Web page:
Morse Code Groups Data File:


  1. The philosophy of each of the 5 one-minute run time frames:
    1. The original audio tape had these code groups delivered with each code group in 5 divisions of 1 minute blocks. The first minute repeated the given character 5 times, with the second 1 minute repeating the given character only 4 times. This was continued on 1 minute intervals, with the diminishing of the number of repeats until finally on the last minute of the 5, each character is given only once. The breaks between the characters shown here in the html file should be removed when placed into a data file for loading into the Morse Code Software you use.
    2. Each character was given at a character speed and spacing of 15WPM, but the individual was to only slowly write the character when it was first given. This at the beginning represents an actual 3WPM, but the individual is being pummeled with the characters as they continue to come.
    3. There is a very important philosphy here, in that I have found that to begin with when folks get up tight or start to fall behind that they immediately fall to pieces. This method helps them overcome that remarkably well in a very short period of time.
    4. By these character repetitions becoming less and less as the moments tick by, they are required to copy the given characters in a slightly shorter time span. Remember that the actual characters are consistantly presented at the same speed and duration, but when the individual is to copy when the first character change occurs, there is an equivelant WPM increase.
    5. During the second minute the equivelant character WPM is now 15/4, and during the 3rd minute the equivelant character speed in WPM is now 15/3, which is still only 5 WPM.
    6. During the 4th minute, we now see a change every 2 characters, giving us the equivelant of only 15/2, which is only 7.5 WPM. Most folks, with only a little bit of practice, will soon make it through this 4th minute, but seem to really get walked on in that 5th minute. I have always encouraged folks to only try to get through the 1st 4 minutes of each run, and it works well for them to do this.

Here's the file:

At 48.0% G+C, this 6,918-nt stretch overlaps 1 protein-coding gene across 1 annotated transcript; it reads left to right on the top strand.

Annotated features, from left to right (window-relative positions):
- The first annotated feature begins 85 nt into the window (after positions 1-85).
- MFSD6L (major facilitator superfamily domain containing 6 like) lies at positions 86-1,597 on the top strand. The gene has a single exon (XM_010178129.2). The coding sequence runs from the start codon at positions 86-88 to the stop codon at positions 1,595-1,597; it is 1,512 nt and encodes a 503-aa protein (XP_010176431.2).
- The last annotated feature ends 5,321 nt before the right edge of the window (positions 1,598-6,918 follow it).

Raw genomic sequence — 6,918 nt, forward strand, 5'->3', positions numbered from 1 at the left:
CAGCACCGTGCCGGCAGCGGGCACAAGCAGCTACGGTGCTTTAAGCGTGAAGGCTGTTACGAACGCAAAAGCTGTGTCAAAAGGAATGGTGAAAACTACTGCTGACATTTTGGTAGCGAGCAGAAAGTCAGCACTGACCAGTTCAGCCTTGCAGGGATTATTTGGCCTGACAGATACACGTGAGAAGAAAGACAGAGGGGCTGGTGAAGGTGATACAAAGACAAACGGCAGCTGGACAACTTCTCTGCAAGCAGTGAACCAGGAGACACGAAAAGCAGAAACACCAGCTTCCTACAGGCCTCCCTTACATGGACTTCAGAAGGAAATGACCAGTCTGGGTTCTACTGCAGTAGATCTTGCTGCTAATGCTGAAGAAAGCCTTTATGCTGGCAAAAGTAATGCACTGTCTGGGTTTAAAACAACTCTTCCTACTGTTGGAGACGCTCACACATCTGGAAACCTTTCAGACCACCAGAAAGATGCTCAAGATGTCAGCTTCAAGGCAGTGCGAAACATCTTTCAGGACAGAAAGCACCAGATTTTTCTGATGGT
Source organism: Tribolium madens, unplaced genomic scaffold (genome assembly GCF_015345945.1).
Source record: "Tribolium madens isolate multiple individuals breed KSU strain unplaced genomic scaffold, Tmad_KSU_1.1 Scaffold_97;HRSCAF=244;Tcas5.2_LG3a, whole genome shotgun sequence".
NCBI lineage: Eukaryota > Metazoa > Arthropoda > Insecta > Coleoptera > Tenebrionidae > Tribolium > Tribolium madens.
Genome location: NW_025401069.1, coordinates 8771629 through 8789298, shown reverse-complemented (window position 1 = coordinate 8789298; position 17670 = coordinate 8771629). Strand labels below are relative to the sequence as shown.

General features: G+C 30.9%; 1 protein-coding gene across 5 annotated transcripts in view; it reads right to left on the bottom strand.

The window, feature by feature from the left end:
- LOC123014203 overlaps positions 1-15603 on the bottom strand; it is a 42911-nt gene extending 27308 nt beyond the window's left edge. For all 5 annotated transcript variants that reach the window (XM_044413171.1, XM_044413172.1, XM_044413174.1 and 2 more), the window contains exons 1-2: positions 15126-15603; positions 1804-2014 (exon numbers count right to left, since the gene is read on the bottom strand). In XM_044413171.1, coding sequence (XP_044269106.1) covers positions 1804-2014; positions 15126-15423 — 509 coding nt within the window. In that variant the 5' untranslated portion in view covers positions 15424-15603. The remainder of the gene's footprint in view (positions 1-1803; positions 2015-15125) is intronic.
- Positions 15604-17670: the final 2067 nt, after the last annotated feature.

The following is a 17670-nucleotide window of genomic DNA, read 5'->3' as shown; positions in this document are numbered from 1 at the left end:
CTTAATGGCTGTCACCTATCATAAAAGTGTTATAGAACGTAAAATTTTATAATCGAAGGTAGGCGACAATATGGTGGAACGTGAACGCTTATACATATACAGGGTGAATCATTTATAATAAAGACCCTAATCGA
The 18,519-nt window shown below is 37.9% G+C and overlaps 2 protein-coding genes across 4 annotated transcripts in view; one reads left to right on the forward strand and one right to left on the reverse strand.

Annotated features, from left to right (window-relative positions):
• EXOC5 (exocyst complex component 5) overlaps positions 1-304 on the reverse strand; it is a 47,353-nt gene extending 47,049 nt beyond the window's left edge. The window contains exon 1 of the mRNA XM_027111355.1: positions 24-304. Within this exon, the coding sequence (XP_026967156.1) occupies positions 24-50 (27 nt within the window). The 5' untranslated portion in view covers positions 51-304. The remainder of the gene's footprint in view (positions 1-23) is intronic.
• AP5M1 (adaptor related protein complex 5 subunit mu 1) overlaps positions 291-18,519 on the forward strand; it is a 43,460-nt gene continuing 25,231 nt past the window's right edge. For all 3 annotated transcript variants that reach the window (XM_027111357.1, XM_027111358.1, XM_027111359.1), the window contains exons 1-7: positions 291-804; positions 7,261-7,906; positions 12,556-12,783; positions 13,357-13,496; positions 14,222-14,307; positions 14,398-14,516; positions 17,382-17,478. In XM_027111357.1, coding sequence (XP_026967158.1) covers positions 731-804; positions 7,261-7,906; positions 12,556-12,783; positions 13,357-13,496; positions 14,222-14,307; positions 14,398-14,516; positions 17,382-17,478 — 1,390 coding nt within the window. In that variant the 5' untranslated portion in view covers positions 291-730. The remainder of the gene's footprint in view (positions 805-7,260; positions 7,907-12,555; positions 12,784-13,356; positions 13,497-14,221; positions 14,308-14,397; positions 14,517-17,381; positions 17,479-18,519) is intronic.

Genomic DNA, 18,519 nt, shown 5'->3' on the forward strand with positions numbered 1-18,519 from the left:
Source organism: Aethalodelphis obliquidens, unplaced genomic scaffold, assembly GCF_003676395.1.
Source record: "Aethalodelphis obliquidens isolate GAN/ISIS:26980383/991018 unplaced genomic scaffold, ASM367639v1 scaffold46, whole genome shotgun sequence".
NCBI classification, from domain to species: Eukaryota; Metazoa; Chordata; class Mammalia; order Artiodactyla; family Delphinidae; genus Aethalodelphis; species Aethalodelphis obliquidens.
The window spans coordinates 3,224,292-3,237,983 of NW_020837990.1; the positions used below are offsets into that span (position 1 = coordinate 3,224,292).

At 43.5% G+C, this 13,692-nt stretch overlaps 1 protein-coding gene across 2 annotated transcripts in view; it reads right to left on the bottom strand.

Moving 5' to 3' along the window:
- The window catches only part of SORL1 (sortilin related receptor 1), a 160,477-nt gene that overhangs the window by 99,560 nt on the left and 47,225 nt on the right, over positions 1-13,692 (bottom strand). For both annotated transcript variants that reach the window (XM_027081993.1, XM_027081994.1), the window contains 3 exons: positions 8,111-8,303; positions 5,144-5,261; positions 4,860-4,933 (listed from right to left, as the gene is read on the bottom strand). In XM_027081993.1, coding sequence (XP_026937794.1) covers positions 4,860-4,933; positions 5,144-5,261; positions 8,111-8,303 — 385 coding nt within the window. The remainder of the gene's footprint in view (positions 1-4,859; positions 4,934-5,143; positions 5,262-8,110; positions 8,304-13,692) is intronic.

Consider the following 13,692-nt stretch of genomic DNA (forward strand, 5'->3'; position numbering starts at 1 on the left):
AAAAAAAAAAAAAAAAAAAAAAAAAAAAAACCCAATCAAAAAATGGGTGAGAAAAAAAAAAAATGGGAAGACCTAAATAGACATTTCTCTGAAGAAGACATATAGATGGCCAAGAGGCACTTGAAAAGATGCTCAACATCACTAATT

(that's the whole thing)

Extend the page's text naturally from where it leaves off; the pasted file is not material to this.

2. The philosophy of the way the code groups are laid out:
    1. Most folks immediately have problems with recognizing the number of dits, and as a result they somehow try to count them, rather than listening to the way they simply sound. A number of folks also need to have some degree of initial consistancy in the characters they hear so that they can avoid that degree of initial confusion.
    2. In the 1st block therefore we have only dits, and in the 2nd block we have the dull sets of dahs.
    3. In the 3rd set of "sounds", we have the opportunity to emphasize that there are "balanced sounds" that start and end the same. This opportunity helps to enforce litening to the sounds as "individual personalities", rather than just dits & dahs.
    4. The 4th block of sounds we have some "accents" that we can emphasize, like where "F" is accented at the "first", and "L" is accented at the "last". In teaching morse code to newcomers, I have found that for the first two hours, no one even knows a single character, because I have spent all this time illustrating the "personality" of various characters. They will listen for the accents of the "F" and the "L", and identify them as "First" & "Last", without actually knowing that they are in reality F & L. It is my opinion that the charcter "C" can be presented as the "swinging-est" letter there is, because of the accent.
    5. Note: The @ or + symbol that is shown at the conclusion of each run is used as as "AR" for "end of message", and the ! symbol is recognized as "AS" for "wait", and there are long pauses for the "REST". Depending on the Morse Code Software you use, these "AR" and "AS" may be different.

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CodePhilos.html - SfE-DCS, ddf - 11/03/2001